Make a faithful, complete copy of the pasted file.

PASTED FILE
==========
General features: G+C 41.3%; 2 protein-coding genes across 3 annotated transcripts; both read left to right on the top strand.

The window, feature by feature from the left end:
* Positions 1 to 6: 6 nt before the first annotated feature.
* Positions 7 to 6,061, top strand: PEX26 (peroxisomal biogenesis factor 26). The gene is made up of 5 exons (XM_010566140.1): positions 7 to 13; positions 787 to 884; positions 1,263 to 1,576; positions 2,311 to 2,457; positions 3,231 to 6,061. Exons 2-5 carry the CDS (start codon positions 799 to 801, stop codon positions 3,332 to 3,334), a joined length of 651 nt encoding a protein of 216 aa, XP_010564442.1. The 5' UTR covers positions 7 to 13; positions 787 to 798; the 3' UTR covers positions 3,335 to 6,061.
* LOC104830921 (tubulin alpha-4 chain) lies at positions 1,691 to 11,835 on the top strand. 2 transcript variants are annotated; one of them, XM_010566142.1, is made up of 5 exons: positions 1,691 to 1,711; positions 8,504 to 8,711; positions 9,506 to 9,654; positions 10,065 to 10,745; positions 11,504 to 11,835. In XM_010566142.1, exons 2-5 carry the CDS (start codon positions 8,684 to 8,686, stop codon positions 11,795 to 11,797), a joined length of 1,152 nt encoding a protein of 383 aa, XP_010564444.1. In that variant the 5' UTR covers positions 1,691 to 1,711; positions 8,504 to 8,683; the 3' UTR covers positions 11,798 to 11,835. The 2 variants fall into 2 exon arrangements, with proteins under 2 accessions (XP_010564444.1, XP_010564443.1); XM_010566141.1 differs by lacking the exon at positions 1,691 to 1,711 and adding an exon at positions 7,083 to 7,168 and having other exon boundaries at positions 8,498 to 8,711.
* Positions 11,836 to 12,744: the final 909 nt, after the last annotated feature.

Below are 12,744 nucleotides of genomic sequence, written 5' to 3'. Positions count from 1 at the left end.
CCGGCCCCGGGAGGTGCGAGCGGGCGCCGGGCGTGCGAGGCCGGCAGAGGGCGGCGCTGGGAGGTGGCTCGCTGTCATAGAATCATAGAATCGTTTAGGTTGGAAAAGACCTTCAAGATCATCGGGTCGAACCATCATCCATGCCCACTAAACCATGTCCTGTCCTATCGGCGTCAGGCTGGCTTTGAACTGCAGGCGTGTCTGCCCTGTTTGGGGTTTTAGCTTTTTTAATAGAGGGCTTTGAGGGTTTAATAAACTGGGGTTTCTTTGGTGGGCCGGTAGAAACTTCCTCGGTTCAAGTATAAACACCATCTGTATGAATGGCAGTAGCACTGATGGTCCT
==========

General features: G+C 41.3%; 2 protein-coding genes across 3 annotated transcripts; both read left to right on the top strand.

The window, feature by feature from the left end:
* Positions 1 to 6: 6 nt before the first annotated feature.
* Positions 7 to 6,061, top strand: PEX26 (peroxisomal biogenesis factor 26). The gene is made up of 5 exons (XM_010566140.1): positions 7 to 13; positions 787 to 884; positions 1,263 to 1,576; positions 2,311 to 2,457; positions 3,231 to 6,061. Exons 2-5 carry the CDS (start codon positions 799 to 801, stop codon positions 3,332 to 3,334), a joined length of 651 nt encoding a protein of 216 aa, XP_010564442.1. The 5' UTR covers positions 7 to 13; positions 787 to 798; the 3' UTR covers positions 3,335 to 6,061.
* LOC104830921 (tubulin alpha-4 chain) lies at positions 1,691 to 11,835 on the top strand. 2 transcript variants are annotated; one of them, XM_010566142.1, is made up of 5 exons: positions 1,691 to 1,711; positions 8,504 to 8,711; positions 9,506 to 9,654; positions 10,065 to 10,745; positions 11,504 to 11,835. In XM_010566142.1, exons 2-5 carry the CDS (start codon positions 8,684 to 8,686, stop codon positions 11,795 to 11,797), a joined length of 1,152 nt encoding a protein of 383 aa, XP_010564444.1. In that variant the 5' UTR covers positions 1,691 to 1,711; positions 8,504 to 8,683; the 3' UTR covers positions 11,798 to 11,835. The 2 variants fall into 2 exon arrangements, with proteins under 2 accessions (XP_010564444.1, XP_010564443.1); XM_010566141.1 differs by lacking the exon at positions 1,691 to 1,711 and adding an exon at positions 7,083 to 7,168 and having other exon boundaries at positions 8,498 to 8,711.
* Positions 11,836 to 12,744: the final 909 nt, after the last annotated feature.

Below are 12,744 nucleotides of genomic sequence, written 5' to 3'. Positions count from 1 at the left end.
CCGGCCCCGGGAGGTGCGAGCGGGCGCCGGGCGTGCGAGGCCGGCAGAGGGCGGCGCTGGGAGGTGGCTCGCTGTCATAGAATCATAGAATCGTTTAGGTTGGAAAAGACCTTCAAGATCATCGGGTCGAACCATCATCCATGCCCACTAAACCATGTCCTGTCCTATCGGCGTCAGGCTGGCTTTGAACTGCAGGCGTGTCTGCCCTGTTTGGGGTTTTAGCTTTTTTAATAGAGGGCTTTGAGGGTTTAATAAACTGGGGTTTCTTTGGTGGGCCGGTAGAAACTTCCTCGGTTCAAGTATAAACACCATCTGTATGAATGGCAGTAGCACTGATGGTCCT